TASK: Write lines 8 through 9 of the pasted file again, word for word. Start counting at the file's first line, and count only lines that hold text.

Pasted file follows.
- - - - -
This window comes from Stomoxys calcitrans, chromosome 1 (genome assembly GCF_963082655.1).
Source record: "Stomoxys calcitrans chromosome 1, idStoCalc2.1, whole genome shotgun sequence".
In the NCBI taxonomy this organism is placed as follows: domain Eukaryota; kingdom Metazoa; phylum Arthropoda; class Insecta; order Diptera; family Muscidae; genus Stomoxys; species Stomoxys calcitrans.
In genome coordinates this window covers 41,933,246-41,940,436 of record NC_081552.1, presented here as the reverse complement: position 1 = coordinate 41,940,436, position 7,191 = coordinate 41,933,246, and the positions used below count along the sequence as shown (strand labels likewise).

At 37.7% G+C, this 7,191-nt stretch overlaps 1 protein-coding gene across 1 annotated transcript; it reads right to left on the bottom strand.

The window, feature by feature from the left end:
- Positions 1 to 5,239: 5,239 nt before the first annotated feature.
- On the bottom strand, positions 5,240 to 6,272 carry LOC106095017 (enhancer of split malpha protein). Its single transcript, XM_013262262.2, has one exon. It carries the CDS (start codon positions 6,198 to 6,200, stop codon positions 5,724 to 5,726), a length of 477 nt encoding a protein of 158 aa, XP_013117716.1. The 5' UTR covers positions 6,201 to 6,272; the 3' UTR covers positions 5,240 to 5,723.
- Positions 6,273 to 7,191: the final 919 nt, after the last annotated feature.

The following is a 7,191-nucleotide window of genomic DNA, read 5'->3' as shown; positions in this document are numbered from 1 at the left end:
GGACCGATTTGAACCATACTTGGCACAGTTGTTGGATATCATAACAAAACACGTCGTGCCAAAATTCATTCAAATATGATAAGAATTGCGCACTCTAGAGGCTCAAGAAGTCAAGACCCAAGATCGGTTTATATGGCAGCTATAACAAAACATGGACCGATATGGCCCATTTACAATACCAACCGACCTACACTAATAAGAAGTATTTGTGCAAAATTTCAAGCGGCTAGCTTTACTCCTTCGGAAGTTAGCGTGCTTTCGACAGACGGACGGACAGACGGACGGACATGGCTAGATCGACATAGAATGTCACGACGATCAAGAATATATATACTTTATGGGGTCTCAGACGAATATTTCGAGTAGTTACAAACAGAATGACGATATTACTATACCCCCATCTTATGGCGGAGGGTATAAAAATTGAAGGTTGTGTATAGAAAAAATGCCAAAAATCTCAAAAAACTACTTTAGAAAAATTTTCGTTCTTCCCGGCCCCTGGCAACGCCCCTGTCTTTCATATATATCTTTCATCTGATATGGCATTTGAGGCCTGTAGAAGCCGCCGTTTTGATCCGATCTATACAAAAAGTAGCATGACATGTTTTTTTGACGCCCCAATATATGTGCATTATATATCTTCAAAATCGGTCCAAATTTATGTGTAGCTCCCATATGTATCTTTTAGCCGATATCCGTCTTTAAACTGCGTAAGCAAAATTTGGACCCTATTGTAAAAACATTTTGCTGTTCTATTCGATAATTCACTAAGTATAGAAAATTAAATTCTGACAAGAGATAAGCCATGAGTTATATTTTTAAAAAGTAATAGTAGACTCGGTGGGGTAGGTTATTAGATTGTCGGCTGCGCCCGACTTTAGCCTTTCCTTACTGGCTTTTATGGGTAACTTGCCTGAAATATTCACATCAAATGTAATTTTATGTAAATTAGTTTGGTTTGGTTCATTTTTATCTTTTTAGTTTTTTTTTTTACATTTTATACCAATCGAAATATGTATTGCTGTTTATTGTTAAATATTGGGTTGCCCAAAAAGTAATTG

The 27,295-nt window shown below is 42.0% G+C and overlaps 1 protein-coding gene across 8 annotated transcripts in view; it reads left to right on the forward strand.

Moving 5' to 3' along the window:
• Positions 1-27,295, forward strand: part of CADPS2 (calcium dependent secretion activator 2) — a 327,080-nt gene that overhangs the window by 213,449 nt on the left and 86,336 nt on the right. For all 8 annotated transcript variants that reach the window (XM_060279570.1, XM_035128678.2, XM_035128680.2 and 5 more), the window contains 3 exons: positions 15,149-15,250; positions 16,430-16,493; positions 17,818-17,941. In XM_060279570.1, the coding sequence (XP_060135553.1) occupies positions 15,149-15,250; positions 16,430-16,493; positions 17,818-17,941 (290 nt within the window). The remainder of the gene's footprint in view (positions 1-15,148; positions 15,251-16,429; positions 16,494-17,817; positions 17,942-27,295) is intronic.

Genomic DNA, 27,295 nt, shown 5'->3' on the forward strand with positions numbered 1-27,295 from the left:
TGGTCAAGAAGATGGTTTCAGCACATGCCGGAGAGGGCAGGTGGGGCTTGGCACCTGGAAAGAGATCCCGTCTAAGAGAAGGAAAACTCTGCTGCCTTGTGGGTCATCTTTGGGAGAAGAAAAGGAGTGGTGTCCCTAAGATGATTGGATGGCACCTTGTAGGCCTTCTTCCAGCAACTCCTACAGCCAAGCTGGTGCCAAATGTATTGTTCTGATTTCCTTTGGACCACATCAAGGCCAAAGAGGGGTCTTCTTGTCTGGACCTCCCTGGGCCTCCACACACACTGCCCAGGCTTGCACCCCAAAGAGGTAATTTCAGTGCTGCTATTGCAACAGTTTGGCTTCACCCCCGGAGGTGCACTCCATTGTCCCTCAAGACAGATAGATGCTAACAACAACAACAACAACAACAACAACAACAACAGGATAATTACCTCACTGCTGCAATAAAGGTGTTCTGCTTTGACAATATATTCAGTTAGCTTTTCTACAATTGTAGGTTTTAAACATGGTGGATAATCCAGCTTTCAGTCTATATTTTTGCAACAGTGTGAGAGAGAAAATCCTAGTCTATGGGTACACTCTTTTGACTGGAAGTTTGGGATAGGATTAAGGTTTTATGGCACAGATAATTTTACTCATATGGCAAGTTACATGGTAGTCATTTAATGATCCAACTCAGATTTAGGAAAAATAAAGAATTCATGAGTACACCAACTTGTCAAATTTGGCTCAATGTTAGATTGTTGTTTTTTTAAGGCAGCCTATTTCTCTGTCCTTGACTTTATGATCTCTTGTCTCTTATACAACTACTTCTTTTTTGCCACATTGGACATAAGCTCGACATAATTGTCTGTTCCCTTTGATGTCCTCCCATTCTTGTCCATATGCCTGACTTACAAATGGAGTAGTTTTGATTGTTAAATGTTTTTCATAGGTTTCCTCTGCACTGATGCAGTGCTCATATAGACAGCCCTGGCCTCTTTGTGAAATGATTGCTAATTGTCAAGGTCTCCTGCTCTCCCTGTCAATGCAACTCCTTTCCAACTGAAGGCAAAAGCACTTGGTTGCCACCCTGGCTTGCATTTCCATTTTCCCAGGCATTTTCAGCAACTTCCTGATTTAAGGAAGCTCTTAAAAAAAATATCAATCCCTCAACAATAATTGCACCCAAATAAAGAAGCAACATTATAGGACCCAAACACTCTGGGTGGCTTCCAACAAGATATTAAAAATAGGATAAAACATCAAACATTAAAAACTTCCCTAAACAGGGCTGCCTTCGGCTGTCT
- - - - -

- On the bottom strand, positions 5,240 to 6,272 carry LOC106095017 (enhancer of split malpha protein). Its single transcript, XM_013262262.2, has one exon. It carries the CDS (start codon positions 6,198 to 6,200, stop codon positions 5,724 to 5,726), a length of 477 nt encoding a protein of 158 aa, XP_013117716.1. The 5' UTR covers positions 6,201 to 6,272; the 3' UTR covers positions 5,240 to 5,723.
- Positions 6,273 to 7,191: the final 919 nt, after the last annotated feature.